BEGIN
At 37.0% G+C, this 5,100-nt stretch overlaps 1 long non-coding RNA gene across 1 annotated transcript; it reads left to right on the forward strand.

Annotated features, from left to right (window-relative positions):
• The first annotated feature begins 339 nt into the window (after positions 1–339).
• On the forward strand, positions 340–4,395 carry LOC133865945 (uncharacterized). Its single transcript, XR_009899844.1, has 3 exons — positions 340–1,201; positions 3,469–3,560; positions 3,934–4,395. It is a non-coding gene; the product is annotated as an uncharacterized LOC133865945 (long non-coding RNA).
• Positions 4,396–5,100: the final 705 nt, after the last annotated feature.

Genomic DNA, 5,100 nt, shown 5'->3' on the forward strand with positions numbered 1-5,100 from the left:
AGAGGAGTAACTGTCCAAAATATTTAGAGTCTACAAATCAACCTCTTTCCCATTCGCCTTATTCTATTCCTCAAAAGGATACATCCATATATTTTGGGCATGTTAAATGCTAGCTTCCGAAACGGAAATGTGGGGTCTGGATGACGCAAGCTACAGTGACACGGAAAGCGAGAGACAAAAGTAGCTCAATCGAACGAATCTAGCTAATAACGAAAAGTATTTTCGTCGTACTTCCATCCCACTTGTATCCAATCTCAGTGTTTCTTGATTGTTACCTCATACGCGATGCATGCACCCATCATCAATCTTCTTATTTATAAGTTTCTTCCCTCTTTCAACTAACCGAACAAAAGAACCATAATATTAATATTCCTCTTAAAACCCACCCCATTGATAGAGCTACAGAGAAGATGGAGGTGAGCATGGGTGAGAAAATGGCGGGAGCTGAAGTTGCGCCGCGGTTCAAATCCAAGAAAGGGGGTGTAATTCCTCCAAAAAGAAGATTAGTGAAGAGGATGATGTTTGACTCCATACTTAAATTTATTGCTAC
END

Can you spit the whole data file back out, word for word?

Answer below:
At 37.0% G+C, this 5,100-nt stretch overlaps 1 long non-coding RNA gene across 1 annotated transcript; it reads left to right on the forward strand.

Annotated features, from left to right (window-relative positions):
• The first annotated feature begins 339 nt into the window (after positions 1–339).
• On the forward strand, positions 340–4,395 carry LOC133865945 (uncharacterized). Its single transcript, XR_009899844.1, has 3 exons — positions 340–1,201; positions 3,469–3,560; positions 3,934–4,395. It is a non-coding gene; the product is annotated as an uncharacterized LOC133865945 (long non-coding RNA).
• Positions 4,396–5,100: the final 705 nt, after the last annotated feature.

Genomic DNA, 5,100 nt, shown 5'->3' on the forward strand with positions numbered 1-5,100 from the left:
AGAGGAGTAACTGTCCAAAATATTTAGAGTCTACAAATCAACCTCTTTCCCATTCGCCTTATTCTATTCCTCAAAAGGATACATCCATATATTTTGGGCATGTTAAATGCTAGCTTCCGAAACGGAAATGTGGGGTCTGGATGACGCAAGCTACAGTGACACGGAAAGCGAGAGACAAAAGTAGCTCAATCGAACGAATCTAGCTAATAACGAAAAGTATTTTCGTCGTACTTCCATCCCACTTGTATCCAATCTCAGTGTTTCTTGATTGTTACCTCATACGCGATGCATGCACCCATCATCAATCTTCTTATTTATAAGTTTCTTCCCTCTTTCAACTAACCGAACAAAAGAACCATAATATTAATATTCCTCTTAAAACCCACCCCATTGATAGAGCTACAGAGAAGATGGAGGTGAGCATGGGTGAGAAAATGGCGGGAGCTGAAGTTGCGCCGCGGTTCAAATCCAAGAAAGGGGGTGTAATTCCTCCAAAAAGAAGATTAGTGAAGAGGATGATGTTTGACTCCATACTTAAATTTATTGCTAC